Advocates Seek to Revive Spending Bill With Eye on West Virginia

  • Manchin is key swing vote for Democrats’ signature policies
  • Advocates, lawmakers focus on home care, child care, miners

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Groups and lawmakers advocating for Democrats’ domestic agenda, from clean energy to health care, are renewing campaigns tailored to their target audience: Joe Manchin.

Labor groups recently held a tele-town hall for West Virginians to talk about the need to expand home care offerings. The Service Employees International Union recorded a robocall with actress Jennifer Garner, a native of the state, urging West Virginians to call their senators and ask for action on home care.

Many of Democrats’ priorities are unlikely to receive enough bipartisan support. To get favored measures through in a sweeping package with a simple majority, they need to convince the West Virginia senator to get on board by addressing his concerns about growing inflation and the problems facing his home state.

The effort comes as Manchin and Majority Leader Chuck Schumer have restarted talks on a reconciliation bill (H.R. 5376). They met again this week to discuss a potential deal, according to an aide granted anonymity to speak candidly.

John LaBombard, senior vice president at ROKK Solutions, a bipartisan public affairs agency, said the fate of a reconciliation bill rests on the “pressure point” of Schumer and President Joe Biden’s negotiations with Manchin.

“That’ll be the point from which all things flow,” LaBombard said.

Photographer: Chip Somodevilla/Getty Images
Sen. Joe Manchin (D-W.Va.), left, talks with Senate Majority Leader Charles Schumer (D-N.Y.) in the Eisenhower Executive Office Building March 2022 in Washington, D.C.

Spokespeople for Schumer and Manchin didn’t respond to requests for comment on provisions sought by activists.

The recent campaigns aren’t the first time groups have targeted Manchin specifically since Democrats took a slim, 50-vote majority in the Senate. But many activists see the next few months as a make or break moment for their priorities, adding to pressure to sway the key vote.

Child-care advocates rallied outside the Capitol last week in favor of a proposal from Sens. Patty Murray (D-Wash.) and Sen. Tim Kaine (D-Va.) that would increase funds to states for child care and early childhood education, bringing the block grants to $72 billion in new funding over six years.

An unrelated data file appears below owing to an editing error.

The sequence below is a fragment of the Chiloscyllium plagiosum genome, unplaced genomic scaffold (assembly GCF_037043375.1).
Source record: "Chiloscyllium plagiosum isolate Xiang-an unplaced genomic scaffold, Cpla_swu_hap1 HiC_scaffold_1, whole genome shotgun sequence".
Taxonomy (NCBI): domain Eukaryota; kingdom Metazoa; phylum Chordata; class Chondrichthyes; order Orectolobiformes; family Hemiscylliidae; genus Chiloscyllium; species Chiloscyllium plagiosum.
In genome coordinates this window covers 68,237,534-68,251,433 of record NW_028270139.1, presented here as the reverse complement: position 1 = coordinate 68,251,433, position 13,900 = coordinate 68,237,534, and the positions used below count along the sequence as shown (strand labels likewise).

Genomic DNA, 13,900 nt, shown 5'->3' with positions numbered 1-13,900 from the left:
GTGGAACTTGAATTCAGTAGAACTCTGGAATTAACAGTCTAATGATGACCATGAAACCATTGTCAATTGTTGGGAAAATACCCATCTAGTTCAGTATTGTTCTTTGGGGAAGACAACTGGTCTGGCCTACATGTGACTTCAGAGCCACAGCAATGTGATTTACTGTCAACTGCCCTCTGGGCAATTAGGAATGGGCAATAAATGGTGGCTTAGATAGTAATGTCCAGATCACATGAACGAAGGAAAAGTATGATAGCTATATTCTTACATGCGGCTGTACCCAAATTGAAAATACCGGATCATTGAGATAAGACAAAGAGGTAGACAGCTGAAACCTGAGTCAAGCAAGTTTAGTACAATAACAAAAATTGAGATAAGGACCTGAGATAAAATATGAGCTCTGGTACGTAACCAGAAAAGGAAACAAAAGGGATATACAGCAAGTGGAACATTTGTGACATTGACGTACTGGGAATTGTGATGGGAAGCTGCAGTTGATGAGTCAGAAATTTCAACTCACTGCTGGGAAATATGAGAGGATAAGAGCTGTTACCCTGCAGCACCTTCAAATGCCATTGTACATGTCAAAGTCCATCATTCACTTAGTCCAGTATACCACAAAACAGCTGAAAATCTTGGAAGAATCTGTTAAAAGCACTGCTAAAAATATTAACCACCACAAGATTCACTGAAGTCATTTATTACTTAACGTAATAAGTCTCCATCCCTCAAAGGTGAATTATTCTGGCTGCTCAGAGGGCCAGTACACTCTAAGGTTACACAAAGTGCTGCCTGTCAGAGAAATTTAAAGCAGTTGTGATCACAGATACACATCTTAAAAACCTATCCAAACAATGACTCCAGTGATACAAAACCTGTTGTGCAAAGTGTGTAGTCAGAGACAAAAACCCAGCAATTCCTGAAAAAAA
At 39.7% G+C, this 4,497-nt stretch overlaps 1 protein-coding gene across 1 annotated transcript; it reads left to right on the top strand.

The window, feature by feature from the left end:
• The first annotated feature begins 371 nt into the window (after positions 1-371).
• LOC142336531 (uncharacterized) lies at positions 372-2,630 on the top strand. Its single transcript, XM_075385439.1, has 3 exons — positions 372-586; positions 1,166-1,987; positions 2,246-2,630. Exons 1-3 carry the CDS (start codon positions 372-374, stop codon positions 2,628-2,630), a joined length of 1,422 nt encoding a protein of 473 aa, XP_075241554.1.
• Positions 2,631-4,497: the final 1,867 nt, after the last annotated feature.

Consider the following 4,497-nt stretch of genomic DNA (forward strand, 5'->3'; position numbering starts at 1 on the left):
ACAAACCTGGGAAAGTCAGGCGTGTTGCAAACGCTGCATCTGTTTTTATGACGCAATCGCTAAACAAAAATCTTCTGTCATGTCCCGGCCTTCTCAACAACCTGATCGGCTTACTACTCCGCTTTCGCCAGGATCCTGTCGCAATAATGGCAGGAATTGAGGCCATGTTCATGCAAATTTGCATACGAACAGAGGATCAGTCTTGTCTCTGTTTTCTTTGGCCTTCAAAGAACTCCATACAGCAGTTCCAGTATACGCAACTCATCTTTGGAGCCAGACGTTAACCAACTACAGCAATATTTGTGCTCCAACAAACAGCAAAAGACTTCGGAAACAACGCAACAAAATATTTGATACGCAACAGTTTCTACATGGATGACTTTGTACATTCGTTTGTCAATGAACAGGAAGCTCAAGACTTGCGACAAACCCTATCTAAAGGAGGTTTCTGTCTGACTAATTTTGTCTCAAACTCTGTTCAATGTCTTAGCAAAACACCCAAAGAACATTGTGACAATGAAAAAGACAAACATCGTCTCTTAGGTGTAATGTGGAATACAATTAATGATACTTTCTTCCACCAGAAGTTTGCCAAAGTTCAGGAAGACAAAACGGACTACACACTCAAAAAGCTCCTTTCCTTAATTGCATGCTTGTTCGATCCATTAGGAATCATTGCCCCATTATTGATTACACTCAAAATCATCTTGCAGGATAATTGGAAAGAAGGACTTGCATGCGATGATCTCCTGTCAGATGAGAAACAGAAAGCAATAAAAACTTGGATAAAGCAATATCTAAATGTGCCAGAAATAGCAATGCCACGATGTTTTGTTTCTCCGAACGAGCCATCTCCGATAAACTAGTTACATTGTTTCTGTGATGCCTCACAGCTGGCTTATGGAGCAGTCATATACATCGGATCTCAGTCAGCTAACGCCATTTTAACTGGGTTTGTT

“He clearly is hearing” arguments for child-care spending, Kaine said of Manchin in a brief interview. “And look, he’s hearing it from his own constituents.”

Other Priorities

The New Democrat Coalition, the party’s largest House caucus, called this week on leaders to pass a reconciliation package that includes a permanent extension of boosted Affordable Care Act (Public Law 111–148) tax credits, subsidies that lower insurance premiums for millions set to expire at the end of this year. The press conference included Jessica Ice, executive director of West Virginians for Affordable Healthcare, a group that’s pushed for bolstering the ACA based on how it would help West Virginia.

Rep. Ami Bera (D-Calif.), one of the coalition’s vice chairs, said “it hasn’t been a point of contention with Senator Manchin.”

However, on the other side of the issue, the 60 Plus Association—a group that bills itself as the conservative alternative to AARP—spent nearly $55,000 on ads at the beginning of June lambasting Manchin for “supporting Biden’s devastating plan to strip $300 billion from Medicare.” The group opposes Democrats’ plan for decreasing drug prices, which would lower government spending on medicines by nearly $300 billion over 10 years, according to a report from the Congressional Budget Office.

Separately, miners with black lung disease and their families have also launched a “We’re Counting on You, Joe” campaign online and in radio ads urging Manchin to help pass a long-term extension of the black lung excise tax on coal companies. Manchin last month said he hopes his stand-alone legislation (S. 2810) to extend the tax rate will end up in a larger legislative package.

Read More: Coal Miners Put Manchin on Spot to Deliver on Black Lung Benefit

“Like many others, we’re hopeful that a budget reconciliation framework comes together and that a multi-year extension of the excise tax is included in that,” said Rebecca Shelton, the director of policy and organizing for the Appalachian Citizens Law Center.

House Democrats along the ideological spectrum on Thursday also urged the Senate to include climate and energy provisions in the package.

Speaking at a Capitol Hill press conference, Congressional Progressive Caucus Chair Pramila Jayapal (D-Wash.) said it’s “incumbent” on Manchin, who leads the Energy and Natural Resources Committee, to support the climate provisions in reconciliation that the House ultimately crafted to his liking.

The measure the House passed included energy and climate language that was “reduced from what we originally wanted because we knew we needed to get his support,” Jayapal said.

Erik Wasson in Washington and Kellie Lunney in Washington also contributed to this story.

To contact the reporters on this story: Zach C. Cohen in Washington at; Alex Ruoff in Washington at

To contact the editors responsible for this story: Anna Yukhananov at; Kyle Trygstad at

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